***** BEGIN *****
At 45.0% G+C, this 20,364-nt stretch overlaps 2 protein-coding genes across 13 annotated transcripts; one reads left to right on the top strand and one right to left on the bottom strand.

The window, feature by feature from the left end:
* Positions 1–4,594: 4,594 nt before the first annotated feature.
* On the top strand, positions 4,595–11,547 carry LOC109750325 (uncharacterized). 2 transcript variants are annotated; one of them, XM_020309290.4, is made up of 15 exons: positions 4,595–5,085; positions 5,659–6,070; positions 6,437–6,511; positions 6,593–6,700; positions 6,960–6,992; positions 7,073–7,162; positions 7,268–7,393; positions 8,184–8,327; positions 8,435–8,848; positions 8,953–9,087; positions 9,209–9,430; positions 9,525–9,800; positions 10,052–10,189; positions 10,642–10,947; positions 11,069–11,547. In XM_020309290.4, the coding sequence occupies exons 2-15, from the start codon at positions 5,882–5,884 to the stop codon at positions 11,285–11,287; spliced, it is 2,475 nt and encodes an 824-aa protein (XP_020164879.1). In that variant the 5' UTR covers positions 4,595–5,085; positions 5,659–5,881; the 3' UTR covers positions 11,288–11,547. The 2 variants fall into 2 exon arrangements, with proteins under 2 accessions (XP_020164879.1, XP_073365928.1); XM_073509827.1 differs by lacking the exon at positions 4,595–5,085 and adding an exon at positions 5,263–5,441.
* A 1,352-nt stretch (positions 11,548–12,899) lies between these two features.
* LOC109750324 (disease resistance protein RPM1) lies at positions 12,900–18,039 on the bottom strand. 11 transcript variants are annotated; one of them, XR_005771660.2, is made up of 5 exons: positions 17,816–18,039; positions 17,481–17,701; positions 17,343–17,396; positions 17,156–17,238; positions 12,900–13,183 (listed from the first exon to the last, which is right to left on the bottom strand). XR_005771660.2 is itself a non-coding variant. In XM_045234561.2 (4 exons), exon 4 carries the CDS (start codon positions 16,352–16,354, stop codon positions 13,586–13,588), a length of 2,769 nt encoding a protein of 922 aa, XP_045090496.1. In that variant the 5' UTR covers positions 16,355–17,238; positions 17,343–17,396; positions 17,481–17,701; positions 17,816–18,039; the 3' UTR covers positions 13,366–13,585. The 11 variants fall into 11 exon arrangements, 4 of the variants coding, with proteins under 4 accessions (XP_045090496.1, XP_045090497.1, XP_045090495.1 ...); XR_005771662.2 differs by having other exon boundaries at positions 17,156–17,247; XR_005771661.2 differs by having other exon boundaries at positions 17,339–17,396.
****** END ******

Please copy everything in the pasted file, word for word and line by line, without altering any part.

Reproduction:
At 45.0% G+C, this 20,364-nt stretch overlaps 2 protein-coding genes across 13 annotated transcripts; one reads left to right on the top strand and one right to left on the bottom strand.

The window, feature by feature from the left end:
* Positions 1–4,594: 4,594 nt before the first annotated feature.
* On the top strand, positions 4,595–11,547 carry LOC109750325 (uncharacterized). 2 transcript variants are annotated; one of them, XM_020309290.4, is made up of 15 exons: positions 4,595–5,085; positions 5,659–6,070; positions 6,437–6,511; positions 6,593–6,700; positions 6,960–6,992; positions 7,073–7,162; positions 7,268–7,393; positions 8,184–8,327; positions 8,435–8,848; positions 8,953–9,087; positions 9,209–9,430; positions 9,525–9,800; positions 10,052–10,189; positions 10,642–10,947; positions 11,069–11,547. In XM_020309290.4, the coding sequence occupies exons 2-15, from the start codon at positions 5,882–5,884 to the stop codon at positions 11,285–11,287; spliced, it is 2,475 nt and encodes an 824-aa protein (XP_020164879.1). In that variant the 5' UTR covers positions 4,595–5,085; positions 5,659–5,881; the 3' UTR covers positions 11,288–11,547. The 2 variants fall into 2 exon arrangements, with proteins under 2 accessions (XP_020164879.1, XP_073365928.1); XM_073509827.1 differs by lacking the exon at positions 4,595–5,085 and adding an exon at positions 5,263–5,441.
* A 1,352-nt stretch (positions 11,548–12,899) lies between these two features.
* LOC109750324 (disease resistance protein RPM1) lies at positions 12,900–18,039 on the bottom strand. 11 transcript variants are annotated; one of them, XR_005771660.2, is made up of 5 exons: positions 17,816–18,039; positions 17,481–17,701; positions 17,343–17,396; positions 17,156–17,238; positions 12,900–13,183 (listed from the first exon to the last, which is right to left on the bottom strand). XR_005771660.2 is itself a non-coding variant. In XM_045234561.2 (4 exons), exon 4 carries the CDS (start codon positions 16,352–16,354, stop codon positions 13,586–13,588), a length of 2,769 nt encoding a protein of 922 aa, XP_045090496.1. In that variant the 5' UTR covers positions 16,355–17,238; positions 17,343–17,396; positions 17,481–17,701; positions 17,816–18,039; the 3' UTR covers positions 13,366–13,585. The 11 variants fall into 11 exon arrangements, 4 of the variants coding, with proteins under 4 accessions (XP_045090496.1, XP_045090497.1, XP_045090495.1 ...); XR_005771662.2 differs by having other exon boundaries at positions 17,156–17,247; XR_005771661.2 differs by having other exon boundaries at positions 17,339–17,396.